The work of Yi Cui, Associate Professor of Materials Science and Engineering at Stanford University, has garnered a great deal of interest, especially with his paper "High Performance Silicon Nanowire Field Effect Transistors" that has become the second most cited paper in the ACS journal Nano Letters over the past 10 years.

A few years back, I noted his work in replacing the lithium in the anodes of li-ion batteries with silicon nanowires and thereby increasing the battery life of a laptop to over 20 hours.

Now Cui and his colleagues have developed a material that improves on the technique of generating electricity by exploiting the difference in salinity between freshwater and saltwater.

The technique of using the combination of fresh and saltwater to generate electricity has become known as pressure-retarded osmosis and is being used in a working prototyple plant in Norway run by Statkraft

While Statkraft has claimed a goal of converting 80 percent of the available chemical energy this technique to electricity, Cui is quoted as believing that the best efficiency they can really hope for is 40 percent.

The material that Cui has developed is a manganese-dioxide nanorod that makes up the electrode, and, according to Cui, because this material offers 100 times more surface area for the sodium ions to interact with and allows those ions to attach and detach more quickly from the electrode.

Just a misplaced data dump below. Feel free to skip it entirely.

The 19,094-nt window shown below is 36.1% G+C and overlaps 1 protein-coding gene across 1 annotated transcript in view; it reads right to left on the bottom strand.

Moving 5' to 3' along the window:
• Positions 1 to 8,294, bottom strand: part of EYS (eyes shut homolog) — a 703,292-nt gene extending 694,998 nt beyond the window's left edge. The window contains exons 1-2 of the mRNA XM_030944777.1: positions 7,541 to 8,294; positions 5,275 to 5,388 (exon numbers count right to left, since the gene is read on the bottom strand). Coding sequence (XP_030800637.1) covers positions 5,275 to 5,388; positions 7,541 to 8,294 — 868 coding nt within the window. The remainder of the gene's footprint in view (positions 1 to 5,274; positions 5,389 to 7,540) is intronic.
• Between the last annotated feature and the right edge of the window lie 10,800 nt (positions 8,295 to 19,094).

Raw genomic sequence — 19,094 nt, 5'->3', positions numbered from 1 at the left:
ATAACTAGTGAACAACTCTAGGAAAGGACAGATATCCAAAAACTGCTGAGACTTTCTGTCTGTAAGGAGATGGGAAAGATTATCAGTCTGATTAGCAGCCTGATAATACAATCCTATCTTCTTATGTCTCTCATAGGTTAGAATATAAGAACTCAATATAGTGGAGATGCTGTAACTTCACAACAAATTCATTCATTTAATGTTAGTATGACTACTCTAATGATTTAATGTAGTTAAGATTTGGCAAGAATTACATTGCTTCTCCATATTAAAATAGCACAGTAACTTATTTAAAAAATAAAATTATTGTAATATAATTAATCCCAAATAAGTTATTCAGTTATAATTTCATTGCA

The result is that Cui’s team was able to convert 74 percent of the potential energy that exists between the fresh and salt water into electricity, and, if the electrodes are brought closer together, could possibly achieve 85 percent efficiency.

Cui offers some pretty stunning calculations on how much energy could be produced if “all of the freshwater from all of the world's coastal rivers were harnessed.” He calculates that roughly 2 terawatts of electricity would be produced under such circumstances, or 13 percent of the world’s current energy demand.

Needless to say, nobody is going to undertake such a project on that scale since not only would it disturb sensitive aquatic habitats but also it would likely have large energy costs as well. 

But an outfit like Statkraft might take an interest in the new material to see if it will bump some salinity power technology over the 80 percent efficiency mark.

The Conversation (0)

3D-Stacked CMOS Takes Moore’s Law to New Heights

When transistors can’t get any smaller, the only direction is up

10 min read
An image of stacked squares with yellow flat bars through them.
Emily Cooper
Green

Perhaps the most far-reaching technological achievement over the last 50 years has been the steady march toward ever smaller transistors, fitting them more tightly together, and reducing their power consumption. And yet, ever since the two of us started our careers at Intel more than 20 years ago, we’ve been hearing the alarms that the descent into the infinitesimal was about to end. Yet year after year, brilliant new innovations continue to propel the semiconductor industry further.

Along this journey, we engineers had to change the transistor’s architecture as we continued to scale down area and power consumption while boosting performance. The “planar” transistor designs that took us through the last half of the 20th century gave way to 3D fin-shaped devices by the first half of the 2010s. Now, these too have an end date in sight, with a new gate-all-around (GAA) structure rolling into production soon. But we have to look even further ahead because our ability to scale down even this new transistor architecture, which we call RibbonFET, has its limits.

Keep Reading ↓Show less
{"imageShortcodeIds":[]}